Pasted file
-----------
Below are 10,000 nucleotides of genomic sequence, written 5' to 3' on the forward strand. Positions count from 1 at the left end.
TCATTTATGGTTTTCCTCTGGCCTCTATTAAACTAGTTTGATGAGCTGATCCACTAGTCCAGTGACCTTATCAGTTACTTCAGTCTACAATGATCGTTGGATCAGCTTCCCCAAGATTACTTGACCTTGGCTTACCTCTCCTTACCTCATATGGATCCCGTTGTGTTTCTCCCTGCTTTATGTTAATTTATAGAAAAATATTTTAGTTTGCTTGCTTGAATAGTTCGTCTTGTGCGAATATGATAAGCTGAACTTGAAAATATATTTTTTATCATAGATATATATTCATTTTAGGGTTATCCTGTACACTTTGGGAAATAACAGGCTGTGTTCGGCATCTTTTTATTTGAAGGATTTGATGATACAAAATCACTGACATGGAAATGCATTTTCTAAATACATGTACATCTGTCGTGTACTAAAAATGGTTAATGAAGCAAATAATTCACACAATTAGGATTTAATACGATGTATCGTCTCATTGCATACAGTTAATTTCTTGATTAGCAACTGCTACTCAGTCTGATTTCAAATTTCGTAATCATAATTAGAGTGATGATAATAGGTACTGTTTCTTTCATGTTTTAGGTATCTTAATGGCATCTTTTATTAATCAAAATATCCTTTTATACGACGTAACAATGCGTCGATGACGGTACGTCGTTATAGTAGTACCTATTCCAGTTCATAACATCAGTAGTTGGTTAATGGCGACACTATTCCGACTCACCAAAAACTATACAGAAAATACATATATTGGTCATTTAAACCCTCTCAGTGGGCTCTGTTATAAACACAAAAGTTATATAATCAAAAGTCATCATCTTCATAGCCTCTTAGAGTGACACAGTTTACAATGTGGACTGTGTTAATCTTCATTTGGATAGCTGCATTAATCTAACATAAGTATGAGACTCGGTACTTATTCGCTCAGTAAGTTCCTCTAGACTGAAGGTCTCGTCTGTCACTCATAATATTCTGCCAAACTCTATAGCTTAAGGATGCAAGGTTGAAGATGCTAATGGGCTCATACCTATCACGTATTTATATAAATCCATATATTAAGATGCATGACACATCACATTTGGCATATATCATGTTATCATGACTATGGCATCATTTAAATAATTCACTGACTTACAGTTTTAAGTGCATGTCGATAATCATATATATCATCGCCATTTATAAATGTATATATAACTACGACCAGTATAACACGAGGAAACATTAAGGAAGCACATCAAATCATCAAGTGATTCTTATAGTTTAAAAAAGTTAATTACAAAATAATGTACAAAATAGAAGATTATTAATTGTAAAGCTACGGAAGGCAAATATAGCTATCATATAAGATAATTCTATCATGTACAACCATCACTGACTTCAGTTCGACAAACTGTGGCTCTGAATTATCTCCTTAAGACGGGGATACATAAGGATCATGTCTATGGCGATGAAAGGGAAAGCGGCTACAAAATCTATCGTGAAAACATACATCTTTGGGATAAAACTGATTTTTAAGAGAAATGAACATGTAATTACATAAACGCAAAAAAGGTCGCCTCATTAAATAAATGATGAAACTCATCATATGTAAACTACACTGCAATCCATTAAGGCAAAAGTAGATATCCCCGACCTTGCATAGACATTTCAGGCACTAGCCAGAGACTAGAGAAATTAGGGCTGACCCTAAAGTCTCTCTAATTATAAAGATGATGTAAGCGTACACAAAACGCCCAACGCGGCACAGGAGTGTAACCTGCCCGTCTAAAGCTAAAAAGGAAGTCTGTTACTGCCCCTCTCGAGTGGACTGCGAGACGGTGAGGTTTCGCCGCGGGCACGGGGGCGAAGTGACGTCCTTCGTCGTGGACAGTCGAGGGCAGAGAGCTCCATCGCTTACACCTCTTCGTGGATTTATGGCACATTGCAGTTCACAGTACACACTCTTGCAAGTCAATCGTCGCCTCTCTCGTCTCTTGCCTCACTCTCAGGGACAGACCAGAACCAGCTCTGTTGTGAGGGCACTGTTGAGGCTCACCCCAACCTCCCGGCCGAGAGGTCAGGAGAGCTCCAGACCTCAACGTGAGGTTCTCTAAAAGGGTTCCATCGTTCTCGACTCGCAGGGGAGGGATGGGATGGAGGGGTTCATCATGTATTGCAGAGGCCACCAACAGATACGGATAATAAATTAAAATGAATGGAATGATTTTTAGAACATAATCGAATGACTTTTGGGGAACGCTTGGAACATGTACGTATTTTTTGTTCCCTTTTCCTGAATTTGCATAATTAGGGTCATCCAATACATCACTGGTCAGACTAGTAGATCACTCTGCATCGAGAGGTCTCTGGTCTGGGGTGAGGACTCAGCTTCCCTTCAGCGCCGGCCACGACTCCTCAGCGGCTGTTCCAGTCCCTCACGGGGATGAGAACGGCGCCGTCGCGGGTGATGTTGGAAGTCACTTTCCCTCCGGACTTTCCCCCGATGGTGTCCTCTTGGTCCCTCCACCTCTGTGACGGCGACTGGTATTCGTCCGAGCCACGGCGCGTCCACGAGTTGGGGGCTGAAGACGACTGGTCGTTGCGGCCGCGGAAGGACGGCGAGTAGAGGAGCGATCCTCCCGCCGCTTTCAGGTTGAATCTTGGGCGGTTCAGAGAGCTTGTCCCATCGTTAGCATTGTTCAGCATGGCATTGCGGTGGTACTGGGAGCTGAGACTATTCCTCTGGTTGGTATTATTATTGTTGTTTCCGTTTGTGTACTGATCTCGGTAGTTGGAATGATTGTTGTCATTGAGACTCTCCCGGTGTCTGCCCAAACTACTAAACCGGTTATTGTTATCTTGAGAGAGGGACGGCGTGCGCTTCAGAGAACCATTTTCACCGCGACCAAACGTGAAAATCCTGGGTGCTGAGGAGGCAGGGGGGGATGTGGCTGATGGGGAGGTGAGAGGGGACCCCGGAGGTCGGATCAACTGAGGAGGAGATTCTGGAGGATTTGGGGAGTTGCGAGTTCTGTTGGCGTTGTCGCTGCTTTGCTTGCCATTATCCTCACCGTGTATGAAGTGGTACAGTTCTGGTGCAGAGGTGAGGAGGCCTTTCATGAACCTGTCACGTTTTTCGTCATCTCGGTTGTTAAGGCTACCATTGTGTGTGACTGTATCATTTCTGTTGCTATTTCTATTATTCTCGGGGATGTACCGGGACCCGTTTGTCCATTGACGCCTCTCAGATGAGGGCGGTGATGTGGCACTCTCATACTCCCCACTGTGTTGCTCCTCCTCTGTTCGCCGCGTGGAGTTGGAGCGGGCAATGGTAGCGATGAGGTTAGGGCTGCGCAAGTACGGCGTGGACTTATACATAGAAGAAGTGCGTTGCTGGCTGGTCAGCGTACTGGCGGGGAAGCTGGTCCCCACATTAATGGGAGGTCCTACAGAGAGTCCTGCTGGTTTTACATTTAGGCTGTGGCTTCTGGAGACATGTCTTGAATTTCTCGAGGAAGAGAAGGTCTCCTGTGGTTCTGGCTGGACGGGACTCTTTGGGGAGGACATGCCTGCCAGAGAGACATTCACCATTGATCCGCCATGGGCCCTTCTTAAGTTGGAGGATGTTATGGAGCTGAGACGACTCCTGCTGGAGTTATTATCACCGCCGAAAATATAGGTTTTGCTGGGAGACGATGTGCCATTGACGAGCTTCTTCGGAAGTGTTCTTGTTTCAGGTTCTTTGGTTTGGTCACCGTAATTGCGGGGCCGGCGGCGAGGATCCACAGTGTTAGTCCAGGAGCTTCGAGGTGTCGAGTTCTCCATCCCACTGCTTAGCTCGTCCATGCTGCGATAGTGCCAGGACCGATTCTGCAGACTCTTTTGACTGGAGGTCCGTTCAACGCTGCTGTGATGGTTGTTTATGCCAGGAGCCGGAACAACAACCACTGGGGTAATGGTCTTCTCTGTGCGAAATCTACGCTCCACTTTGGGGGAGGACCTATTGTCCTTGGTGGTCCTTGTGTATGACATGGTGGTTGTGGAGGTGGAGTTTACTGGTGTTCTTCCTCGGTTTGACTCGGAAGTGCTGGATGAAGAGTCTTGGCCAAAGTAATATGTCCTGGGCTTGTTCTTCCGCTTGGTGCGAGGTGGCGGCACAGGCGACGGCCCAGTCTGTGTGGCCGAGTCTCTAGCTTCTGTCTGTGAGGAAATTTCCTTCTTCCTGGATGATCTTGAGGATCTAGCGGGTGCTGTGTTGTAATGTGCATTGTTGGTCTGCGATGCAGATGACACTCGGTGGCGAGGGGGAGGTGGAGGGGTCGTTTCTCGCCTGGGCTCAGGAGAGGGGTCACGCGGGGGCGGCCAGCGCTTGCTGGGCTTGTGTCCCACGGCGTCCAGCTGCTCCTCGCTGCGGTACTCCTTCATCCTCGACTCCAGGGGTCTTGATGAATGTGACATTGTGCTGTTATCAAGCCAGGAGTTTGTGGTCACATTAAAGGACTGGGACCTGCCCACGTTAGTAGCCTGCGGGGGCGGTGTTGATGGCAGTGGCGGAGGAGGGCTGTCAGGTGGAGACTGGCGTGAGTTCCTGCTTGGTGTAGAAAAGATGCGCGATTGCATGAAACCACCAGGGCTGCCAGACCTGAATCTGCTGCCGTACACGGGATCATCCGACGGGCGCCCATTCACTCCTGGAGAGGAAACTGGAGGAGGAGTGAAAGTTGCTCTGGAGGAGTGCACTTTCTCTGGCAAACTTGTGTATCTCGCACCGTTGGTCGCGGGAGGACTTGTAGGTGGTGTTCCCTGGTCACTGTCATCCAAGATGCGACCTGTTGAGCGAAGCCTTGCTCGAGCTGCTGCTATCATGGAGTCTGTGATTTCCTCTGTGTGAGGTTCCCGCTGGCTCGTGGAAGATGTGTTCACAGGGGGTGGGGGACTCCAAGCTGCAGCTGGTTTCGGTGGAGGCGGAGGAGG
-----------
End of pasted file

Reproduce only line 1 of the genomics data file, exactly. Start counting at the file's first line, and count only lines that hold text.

Below are 10,000 nucleotides of genomic sequence, written 5' to 3' on the forward strand. Positions count from 1 at the left end.